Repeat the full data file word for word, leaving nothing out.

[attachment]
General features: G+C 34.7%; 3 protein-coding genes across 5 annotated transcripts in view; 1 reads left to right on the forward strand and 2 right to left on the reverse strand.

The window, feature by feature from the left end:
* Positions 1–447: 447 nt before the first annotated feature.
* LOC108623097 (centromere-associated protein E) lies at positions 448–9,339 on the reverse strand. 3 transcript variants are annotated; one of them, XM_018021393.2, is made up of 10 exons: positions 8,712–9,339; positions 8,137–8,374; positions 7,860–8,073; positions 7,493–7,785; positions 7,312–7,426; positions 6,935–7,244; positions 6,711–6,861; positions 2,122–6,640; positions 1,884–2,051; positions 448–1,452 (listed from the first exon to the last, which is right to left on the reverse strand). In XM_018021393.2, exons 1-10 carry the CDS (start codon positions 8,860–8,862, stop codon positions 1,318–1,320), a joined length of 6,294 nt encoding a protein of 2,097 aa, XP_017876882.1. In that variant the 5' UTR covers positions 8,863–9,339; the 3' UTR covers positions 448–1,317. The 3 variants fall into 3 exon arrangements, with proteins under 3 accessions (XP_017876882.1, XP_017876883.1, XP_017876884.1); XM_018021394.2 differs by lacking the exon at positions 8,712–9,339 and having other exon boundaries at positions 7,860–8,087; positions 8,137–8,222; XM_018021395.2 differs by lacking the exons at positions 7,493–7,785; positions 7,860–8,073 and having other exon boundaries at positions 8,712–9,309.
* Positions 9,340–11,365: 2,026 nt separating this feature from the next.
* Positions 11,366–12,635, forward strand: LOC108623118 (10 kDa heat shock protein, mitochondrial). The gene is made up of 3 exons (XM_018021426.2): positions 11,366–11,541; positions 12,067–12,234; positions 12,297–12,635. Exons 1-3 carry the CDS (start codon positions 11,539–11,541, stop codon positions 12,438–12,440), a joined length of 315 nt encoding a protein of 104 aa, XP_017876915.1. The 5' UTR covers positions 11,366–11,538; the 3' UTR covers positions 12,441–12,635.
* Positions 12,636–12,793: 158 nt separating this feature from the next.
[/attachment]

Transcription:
General features: G+C 34.7%; 3 protein-coding genes across 5 annotated transcripts in view; 1 reads left to right on the forward strand and 2 right to left on the reverse strand.

The window, feature by feature from the left end:
* Positions 1–447: 447 nt before the first annotated feature.
* LOC108623097 (centromere-associated protein E) lies at positions 448–9,339 on the reverse strand. 3 transcript variants are annotated; one of them, XM_018021393.2, is made up of 10 exons: positions 8,712–9,339; positions 8,137–8,374; positions 7,860–8,073; positions 7,493–7,785; positions 7,312–7,426; positions 6,935–7,244; positions 6,711–6,861; positions 2,122–6,640; positions 1,884–2,051; positions 448–1,452 (listed from the first exon to the last, which is right to left on the reverse strand). In XM_018021393.2, exons 1-10 carry the CDS (start codon positions 8,860–8,862, stop codon positions 1,318–1,320), a joined length of 6,294 nt encoding a protein of 2,097 aa, XP_017876882.1. In that variant the 5' UTR covers positions 8,863–9,339; the 3' UTR covers positions 448–1,317. The 3 variants fall into 3 exon arrangements, with proteins under 3 accessions (XP_017876882.1, XP_017876883.1, XP_017876884.1); XM_018021394.2 differs by lacking the exon at positions 8,712–9,339 and having other exon boundaries at positions 7,860–8,087; positions 8,137–8,222; XM_018021395.2 differs by lacking the exons at positions 7,493–7,785; positions 7,860–8,073 and having other exon boundaries at positions 8,712–9,309.
* Positions 9,340–11,365: 2,026 nt separating this feature from the next.
* Positions 11,366–12,635, forward strand: LOC108623118 (10 kDa heat shock protein, mitochondrial). The gene is made up of 3 exons (XM_018021426.2): positions 11,366–11,541; positions 12,067–12,234; positions 12,297–12,635. Exons 1-3 carry the CDS (start codon positions 11,539–11,541, stop codon positions 12,438–12,440), a joined length of 315 nt encoding a protein of 104 aa, XP_017876915.1. The 5' UTR covers positions 11,366–11,538; the 3' UTR covers positions 12,441–12,635.
* Positions 12,636–12,793: 158 nt separating this feature from the next.